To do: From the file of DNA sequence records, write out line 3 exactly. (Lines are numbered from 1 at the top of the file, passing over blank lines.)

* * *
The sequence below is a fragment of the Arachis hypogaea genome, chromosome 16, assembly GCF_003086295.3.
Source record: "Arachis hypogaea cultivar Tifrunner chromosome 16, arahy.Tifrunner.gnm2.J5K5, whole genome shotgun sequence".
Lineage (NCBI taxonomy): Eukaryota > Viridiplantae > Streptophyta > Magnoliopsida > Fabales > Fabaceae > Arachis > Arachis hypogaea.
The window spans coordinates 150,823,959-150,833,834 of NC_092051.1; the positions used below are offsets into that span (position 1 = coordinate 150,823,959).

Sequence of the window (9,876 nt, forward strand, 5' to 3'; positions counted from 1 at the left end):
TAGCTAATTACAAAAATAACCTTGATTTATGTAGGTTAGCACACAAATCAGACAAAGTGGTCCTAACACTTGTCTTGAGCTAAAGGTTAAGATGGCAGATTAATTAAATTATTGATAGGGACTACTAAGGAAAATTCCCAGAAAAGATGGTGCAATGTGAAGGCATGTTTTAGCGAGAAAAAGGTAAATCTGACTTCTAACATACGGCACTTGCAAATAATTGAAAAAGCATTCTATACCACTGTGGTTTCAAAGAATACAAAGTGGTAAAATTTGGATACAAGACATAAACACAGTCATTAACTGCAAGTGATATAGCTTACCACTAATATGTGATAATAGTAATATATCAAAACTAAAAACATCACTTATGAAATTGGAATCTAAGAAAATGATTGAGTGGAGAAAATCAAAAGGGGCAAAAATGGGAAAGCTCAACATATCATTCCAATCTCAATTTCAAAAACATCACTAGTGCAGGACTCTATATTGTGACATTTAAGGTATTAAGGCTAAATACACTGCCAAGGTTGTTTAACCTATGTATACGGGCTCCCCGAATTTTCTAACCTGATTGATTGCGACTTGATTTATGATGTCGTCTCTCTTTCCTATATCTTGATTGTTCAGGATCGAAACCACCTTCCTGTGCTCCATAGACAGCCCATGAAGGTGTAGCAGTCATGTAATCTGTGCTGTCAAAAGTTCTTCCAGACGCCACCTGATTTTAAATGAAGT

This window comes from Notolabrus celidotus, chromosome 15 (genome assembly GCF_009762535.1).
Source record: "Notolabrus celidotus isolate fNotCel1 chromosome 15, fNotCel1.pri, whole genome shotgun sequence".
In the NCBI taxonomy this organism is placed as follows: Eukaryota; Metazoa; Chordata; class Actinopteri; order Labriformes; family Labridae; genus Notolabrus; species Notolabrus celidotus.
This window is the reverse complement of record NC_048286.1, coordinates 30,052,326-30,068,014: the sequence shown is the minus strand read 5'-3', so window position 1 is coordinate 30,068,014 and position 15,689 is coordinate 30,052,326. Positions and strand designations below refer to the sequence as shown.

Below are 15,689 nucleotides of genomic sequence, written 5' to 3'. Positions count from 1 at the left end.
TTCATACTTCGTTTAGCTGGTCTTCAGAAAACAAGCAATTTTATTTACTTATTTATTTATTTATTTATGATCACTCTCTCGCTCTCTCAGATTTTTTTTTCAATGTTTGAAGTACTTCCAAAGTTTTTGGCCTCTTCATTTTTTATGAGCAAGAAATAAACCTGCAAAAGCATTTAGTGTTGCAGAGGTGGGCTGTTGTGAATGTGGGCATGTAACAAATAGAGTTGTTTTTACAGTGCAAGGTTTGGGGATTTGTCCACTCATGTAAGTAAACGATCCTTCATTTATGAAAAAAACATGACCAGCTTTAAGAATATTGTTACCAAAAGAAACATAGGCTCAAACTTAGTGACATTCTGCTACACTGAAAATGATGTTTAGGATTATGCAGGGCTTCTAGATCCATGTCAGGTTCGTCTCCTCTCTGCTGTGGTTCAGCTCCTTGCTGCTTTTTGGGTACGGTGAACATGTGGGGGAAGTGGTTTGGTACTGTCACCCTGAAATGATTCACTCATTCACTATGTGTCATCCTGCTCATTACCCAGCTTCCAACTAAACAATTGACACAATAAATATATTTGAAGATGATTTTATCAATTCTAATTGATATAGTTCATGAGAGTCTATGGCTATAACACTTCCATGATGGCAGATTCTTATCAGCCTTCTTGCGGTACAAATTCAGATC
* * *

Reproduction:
Lineage (NCBI taxonomy): Eukaryota > Viridiplantae > Streptophyta > Magnoliopsida > Fabales > Fabaceae > Arachis > Arachis hypogaea.